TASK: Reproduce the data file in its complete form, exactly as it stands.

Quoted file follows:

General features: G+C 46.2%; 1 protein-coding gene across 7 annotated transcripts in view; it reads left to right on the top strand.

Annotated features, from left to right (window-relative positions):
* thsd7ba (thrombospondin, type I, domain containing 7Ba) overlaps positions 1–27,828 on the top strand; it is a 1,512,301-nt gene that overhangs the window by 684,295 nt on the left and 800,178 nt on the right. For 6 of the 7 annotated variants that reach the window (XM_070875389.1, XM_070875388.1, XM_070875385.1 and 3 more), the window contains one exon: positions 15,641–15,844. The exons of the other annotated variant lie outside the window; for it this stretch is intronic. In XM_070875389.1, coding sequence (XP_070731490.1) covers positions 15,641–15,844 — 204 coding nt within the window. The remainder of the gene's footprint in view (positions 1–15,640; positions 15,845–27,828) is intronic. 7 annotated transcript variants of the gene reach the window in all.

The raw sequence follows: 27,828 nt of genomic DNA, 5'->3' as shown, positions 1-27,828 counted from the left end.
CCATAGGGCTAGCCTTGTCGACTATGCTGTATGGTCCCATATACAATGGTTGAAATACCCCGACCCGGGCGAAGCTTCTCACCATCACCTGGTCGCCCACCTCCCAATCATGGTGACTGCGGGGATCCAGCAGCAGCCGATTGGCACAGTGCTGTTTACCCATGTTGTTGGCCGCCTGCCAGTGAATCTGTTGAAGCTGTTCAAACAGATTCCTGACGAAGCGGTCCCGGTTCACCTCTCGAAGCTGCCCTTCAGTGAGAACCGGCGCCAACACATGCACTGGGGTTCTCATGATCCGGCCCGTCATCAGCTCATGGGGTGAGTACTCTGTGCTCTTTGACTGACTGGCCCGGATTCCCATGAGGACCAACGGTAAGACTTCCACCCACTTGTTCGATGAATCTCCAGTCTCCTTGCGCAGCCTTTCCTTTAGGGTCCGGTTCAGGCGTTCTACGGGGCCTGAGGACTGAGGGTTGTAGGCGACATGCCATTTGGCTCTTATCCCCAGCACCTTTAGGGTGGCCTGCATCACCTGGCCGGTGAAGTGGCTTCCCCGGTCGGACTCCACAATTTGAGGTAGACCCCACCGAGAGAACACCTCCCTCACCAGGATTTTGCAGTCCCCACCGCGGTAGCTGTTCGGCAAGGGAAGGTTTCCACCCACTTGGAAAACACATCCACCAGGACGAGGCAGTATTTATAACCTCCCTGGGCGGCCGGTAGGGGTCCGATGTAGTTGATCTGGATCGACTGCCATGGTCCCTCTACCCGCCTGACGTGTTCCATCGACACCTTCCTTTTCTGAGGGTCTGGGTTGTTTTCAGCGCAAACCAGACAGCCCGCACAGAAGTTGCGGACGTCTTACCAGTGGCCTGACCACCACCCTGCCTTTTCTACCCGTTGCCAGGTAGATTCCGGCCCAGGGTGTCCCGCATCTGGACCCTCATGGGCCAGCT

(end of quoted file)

General features: G+C 46.2%; 1 protein-coding gene across 7 annotated transcripts in view; it reads left to right on the top strand.

Annotated features, from left to right (window-relative positions):
* thsd7ba (thrombospondin, type I, domain containing 7Ba) overlaps positions 1–27,828 on the top strand; it is a 1,512,301-nt gene that overhangs the window by 684,295 nt on the left and 800,178 nt on the right. For 6 of the 7 annotated variants that reach the window (XM_070875389.1, XM_070875388.1, XM_070875385.1 and 3 more), the window contains one exon: positions 15,641–15,844. The exons of the other annotated variant lie outside the window; for it this stretch is intronic. In XM_070875389.1, coding sequence (XP_070731490.1) covers positions 15,641–15,844 — 204 coding nt within the window. The remainder of the gene's footprint in view (positions 1–15,640; positions 15,845–27,828) is intronic. 7 annotated transcript variants of the gene reach the window in all.

The raw sequence follows: 27,828 nt of genomic DNA, 5'->3' as shown, positions 1-27,828 counted from the left end.
CCATAGGGCTAGCCTTGTCGACTATGCTGTATGGTCCCATATACAATGGTTGAAATACCCCGACCCGGGCGAAGCTTCTCACCATCACCTGGTCGCCCACCTCCCAATCATGGTGACTGCGGGGATCCAGCAGCAGCCGATTGGCACAGTGCTGTTTACCCATGTTGTTGGCCGCCTGCCAGTGAATCTGTTGAAGCTGTTCAAACAGATTCCTGACGAAGCGGTCCCGGTTCACCTCTCGAAGCTGCCCTTCAGTGAGAACCGGCGCCAACACATGCACTGGGGTTCTCATGATCCGGCCCGTCATCAGCTCATGGGGTGAGTACTCTGTGCTCTTTGACTGACTGGCCCGGATTCCCATGAGGACCAACGGTAAGACTTCCACCCACTTGTTCGATGAATCTCCAGTCTCCTTGCGCAGCCTTTCCTTTAGGGTCCGGTTCAGGCGTTCTACGGGGCCTGAGGACTGAGGGTTGTAGGCGACATGCCATTTGGCTCTTATCCCCAGCACCTTTAGGGTGGCCTGCATCACCTGGCCGGTGAAGTGGCTTCCCCGGTCGGACTCCACAATTTGAGGTAGACCCCACCGAGAGAACACCTCCCTCACCAGGATTTTGCAGTCCCCACCGCGGTAGCTGTTCGGCAAGGGAAGGTTTCCACCCACTTGGAAAACACATCCACCAGGACGAGGCAGTATTTATAACCTCCCTGGGCGGCCGGTAGGGGTCCGATGTAGTTGATCTGGATCGACTGCCATGGTCCCTCTACCCGCCTGACGTGTTCCATCGACACCTTCCTTTTCTGAGGGTCTGGGTTGTTTTCAGCGCAAACCAGACAGCCCGCACAGAAGTTGCGGACGTCTTACCAGTGGCCTGACCACCACCCTGCCTTTTCTACCCGTTGCCAGGTAGATTCCGGCCCAGGGTGTCCCGCATCTGGACCCTCATGGGCCAGCT